Simulating life’s beginning and accurately predicting hurricane paths are
two distant dreams that came a small step closer to reality when NASA
recently was first to “boot” what may be the most powerful parallel
supercomputer of its kind.

Able to calculate airflow around an aircraft in a day instead of a year,
the “SGI 512-processor Origin 3000” came to life at NASA Ames Research
Center in California’s Silicon Valley. Ames contributed innovations to
previous test bed machines that helped make the 512-processor computer
possible. To many people, the most impressive products of supercomputers
like the Origin are animations that are the envy of Hollywood; but to
scientists these ever-faster, electronic minds have the ability to unlock
nature’s secrets.

“What used to take a year to calculate on a single processor might be done
in less than a day on a 512-processor machine,” said Chris Henze of Ames,
who is working on simulations of protein formation with colleague Andrew

“Nevertheless,” said Henze, “with current supercomputer power it takes
months or years of calculations to simulate how even a small protein
molecule folds into a certain shape. This is important because a protein’s
shape largely determines what the protein can do, such as make muscles move
or allow the immune system to recognize intruders. In the future, with even
more powerful supercomputers, we hope to be able to design protein
molecules with specific shapes and jobs.”

The 512 will lead to faster and better development of spacecraft, according
to John Ziebarth, deputy chief of the Numerical Aerospace Simulation
Division at NASA Ames. “With large NASA computer codes, we are getting 10
times improvement in performance,” he said.

“In one project underway at Ames, NASA scientists will be able to see
important features in hurricanes,” said Ames computer scientist Bob Ciotti.
“Data from satellites and other observations analyzed on this class of
machines will help us learn how to better predict hurricane behavior, or
better answer important questions about global climate change.”

Though the 512 greatly improves and speeds computations, Ames scientists
continue to advance the supercomputing state-of-the-art with partner SGI,
Mountain View, CA. NASA and SGI have been cooperating under a “memorandum
of agreement” since 1998. “SGI is proud to be partnered with NASA Ames and
their world-class scientists and engineers to help them analyze and solve
America’s most complex problems,” said Anthony Robbins, president, SGI

For the last few years Ames computer scientists have encouraged SGI to
connect many computer processor chips in a new way when building the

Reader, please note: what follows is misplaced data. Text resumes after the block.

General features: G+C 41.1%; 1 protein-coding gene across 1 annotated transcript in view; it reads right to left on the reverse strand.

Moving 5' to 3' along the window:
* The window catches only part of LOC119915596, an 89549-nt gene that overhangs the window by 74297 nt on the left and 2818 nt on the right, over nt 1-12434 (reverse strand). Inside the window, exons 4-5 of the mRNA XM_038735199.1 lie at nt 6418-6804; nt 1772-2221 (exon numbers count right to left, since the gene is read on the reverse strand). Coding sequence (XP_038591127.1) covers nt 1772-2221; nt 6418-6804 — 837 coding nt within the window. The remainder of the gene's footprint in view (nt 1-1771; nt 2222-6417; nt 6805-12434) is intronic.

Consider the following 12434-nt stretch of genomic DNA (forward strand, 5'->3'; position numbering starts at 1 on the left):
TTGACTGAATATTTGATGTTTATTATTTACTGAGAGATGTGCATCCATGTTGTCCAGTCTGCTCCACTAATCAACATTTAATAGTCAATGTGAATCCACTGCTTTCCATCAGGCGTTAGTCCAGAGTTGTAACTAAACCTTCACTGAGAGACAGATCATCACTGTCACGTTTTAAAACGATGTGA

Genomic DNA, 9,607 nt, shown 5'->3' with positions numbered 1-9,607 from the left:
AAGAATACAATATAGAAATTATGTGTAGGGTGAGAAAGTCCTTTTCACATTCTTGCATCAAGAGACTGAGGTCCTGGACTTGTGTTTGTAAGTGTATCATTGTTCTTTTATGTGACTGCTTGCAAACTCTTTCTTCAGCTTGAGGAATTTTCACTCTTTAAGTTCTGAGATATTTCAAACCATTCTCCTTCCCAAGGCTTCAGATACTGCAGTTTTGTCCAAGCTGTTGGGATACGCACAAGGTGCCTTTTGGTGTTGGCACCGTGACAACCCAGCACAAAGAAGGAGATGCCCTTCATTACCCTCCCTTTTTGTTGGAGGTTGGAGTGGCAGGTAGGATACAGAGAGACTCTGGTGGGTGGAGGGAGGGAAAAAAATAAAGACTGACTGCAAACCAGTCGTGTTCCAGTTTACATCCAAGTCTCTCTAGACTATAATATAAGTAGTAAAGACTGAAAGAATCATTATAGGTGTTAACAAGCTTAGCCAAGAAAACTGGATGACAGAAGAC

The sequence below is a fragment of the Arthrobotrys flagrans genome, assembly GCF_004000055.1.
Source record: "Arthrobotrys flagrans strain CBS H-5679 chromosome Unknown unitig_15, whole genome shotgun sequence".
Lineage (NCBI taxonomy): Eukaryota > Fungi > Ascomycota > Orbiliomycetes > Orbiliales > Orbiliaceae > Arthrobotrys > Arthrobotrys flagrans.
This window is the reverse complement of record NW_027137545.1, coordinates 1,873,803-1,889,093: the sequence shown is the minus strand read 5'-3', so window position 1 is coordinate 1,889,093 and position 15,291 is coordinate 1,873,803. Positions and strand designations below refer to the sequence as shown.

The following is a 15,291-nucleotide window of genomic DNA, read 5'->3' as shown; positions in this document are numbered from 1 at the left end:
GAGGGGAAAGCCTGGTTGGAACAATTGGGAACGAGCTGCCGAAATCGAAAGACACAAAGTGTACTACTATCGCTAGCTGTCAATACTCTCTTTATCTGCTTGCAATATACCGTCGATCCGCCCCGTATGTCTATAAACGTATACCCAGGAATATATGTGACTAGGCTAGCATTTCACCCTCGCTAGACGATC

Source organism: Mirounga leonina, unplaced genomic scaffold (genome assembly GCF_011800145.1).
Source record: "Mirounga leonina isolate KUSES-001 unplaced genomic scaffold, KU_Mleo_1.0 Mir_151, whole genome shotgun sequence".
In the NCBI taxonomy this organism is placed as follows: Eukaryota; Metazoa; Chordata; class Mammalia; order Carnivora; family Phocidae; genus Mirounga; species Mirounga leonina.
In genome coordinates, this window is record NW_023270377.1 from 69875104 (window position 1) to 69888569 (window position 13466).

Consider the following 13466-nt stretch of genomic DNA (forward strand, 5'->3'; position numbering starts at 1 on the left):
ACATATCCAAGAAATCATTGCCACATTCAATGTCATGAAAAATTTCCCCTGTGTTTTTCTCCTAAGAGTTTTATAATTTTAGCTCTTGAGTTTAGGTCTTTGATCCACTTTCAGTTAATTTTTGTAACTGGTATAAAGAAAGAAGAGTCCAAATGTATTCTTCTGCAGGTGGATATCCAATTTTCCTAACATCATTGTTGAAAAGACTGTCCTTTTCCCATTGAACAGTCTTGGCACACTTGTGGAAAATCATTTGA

largest of SGI’s parallel supercomputers. These machines include many
central processing unit (CPU) chips instead of just one or a few CPUs like
older supercomputers. Within the last 5 years, microprocessors have become
much more powerful, and computer makers have found that building a
supercomputer with thousands of processors is cost-effective. But making it
work efficiently has been a problem until now.

The solution, Ziebarth said, was to suggest to SGI that it modify its
computer systems to act as if each had one large memory even though, in
reality, each has a large number of memory units.

“We call this a ‘single system image’ (SSI),” Ziebarth said. Ames also
encouraged SGI to combine pairs of parallel supercomputers into even bigger
single machines. “We said to SGI, if you’ll build a 512-CPU system using
SSI, then we have a technique that will speed up processing about 10
times.” Earlier, NASA Ames programmer Jim Taft invented the technique,
shared memory multi-level parallelism, that greatly simplifies authoring
software for modern parallel-processor supercomputers by enabling easy
communication across many CPUs.

To make the prototype 512 machine, Ames and SGI combined two 256-processor
machines. Commercially available 512 machines, including the Origin 3000
that was booted this month at Ames, resulted from the experience gained in
making the prototype. In a few days, the Army is expected to boot two more
Origin 3000 512-machines, the second and third of their kind.

In the next few months, Ames and SGI will connect two commercial 512
machines to make a test bed 1024 SSI computer. “According to our
projections, the 1024-processor machine could deliver about twice the
performance of the 512,” said Bill Feiereisen, chief of the Ames Numerical
Aerospace Simulation Division.

Stunning images, animation and additional technical information about NASA
Ames’ supercomputer efforts are available on the Internet at these URLs: